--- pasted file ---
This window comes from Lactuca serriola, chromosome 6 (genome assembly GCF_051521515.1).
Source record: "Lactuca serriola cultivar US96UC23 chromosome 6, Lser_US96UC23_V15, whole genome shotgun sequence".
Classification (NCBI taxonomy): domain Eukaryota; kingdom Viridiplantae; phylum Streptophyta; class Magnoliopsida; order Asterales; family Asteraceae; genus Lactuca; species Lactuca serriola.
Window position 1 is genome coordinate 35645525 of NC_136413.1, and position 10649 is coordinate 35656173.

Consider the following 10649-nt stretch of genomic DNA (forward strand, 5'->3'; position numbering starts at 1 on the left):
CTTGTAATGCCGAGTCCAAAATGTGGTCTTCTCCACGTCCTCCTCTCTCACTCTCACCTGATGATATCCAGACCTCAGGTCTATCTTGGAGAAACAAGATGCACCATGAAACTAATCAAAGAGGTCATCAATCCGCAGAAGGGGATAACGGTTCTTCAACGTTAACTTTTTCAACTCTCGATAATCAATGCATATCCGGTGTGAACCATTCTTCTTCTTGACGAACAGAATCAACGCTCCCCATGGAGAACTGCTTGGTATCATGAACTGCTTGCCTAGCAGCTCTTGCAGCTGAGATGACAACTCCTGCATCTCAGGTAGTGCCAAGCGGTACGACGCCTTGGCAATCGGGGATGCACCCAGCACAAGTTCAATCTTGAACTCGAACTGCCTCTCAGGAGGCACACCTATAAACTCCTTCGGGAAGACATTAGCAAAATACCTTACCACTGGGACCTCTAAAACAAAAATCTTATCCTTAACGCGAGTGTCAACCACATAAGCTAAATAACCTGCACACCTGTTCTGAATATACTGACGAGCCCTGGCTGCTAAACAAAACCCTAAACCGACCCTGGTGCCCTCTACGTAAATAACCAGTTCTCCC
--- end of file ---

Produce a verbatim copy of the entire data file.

This window comes from Lactuca serriola, chromosome 6 (genome assembly GCF_051521515.1).
Source record: "Lactuca serriola cultivar US96UC23 chromosome 6, Lser_US96UC23_V15, whole genome shotgun sequence".
Classification (NCBI taxonomy): domain Eukaryota; kingdom Viridiplantae; phylum Streptophyta; class Magnoliopsida; order Asterales; family Asteraceae; genus Lactuca; species Lactuca serriola.
Window position 1 is genome coordinate 35645525 of NC_136413.1, and position 10649 is coordinate 35656173.

Consider the following 10649-nt stretch of genomic DNA (forward strand, 5'->3'; position numbering starts at 1 on the left):
CTTGTAATGCCGAGTCCAAAATGTGGTCTTCTCCACGTCCTCCTCTCTCACTCTCACCTGATGATATCCAGACCTCAGGTCTATCTTGGAGAAACAAGATGCACCATGAAACTAATCAAAGAGGTCATCAATCCGCAGAAGGGGATAACGGTTCTTCAACGTTAACTTTTTCAACTCTCGATAATCAATGCATATCCGGTGTGAACCATTCTTCTTCTTGACGAACAGAATCAACGCTCCCCATGGAGAACTGCTTGGTATCATGAACTGCTTGCCTAGCAGCTCTTGCAGCTGAGATGACAACTCCTGCATCTCAGGTAGTGCCAAGCGGTACGACGCCTTGGCAATCGGGGATGCACCCAGCACAAGTTCAATCTTGAACTCGAACTGCCTCTCAGGAGGCACACCTATAAACTCCTTCGGGAAGACATTAGCAAAATACCTTACCACTGGGACCTCTAAAACAAAAATCTTATCCTTAACGCGAGTGTCAACCACATAAGCTAAATAACCTGCACACCTGTTCTGAATATACTGACGAGCCCTGGCTGCTAAACAAAACCCTAAACCGACCCTGGTGCCCTCTACGTAAATAACCAGTTCTCCC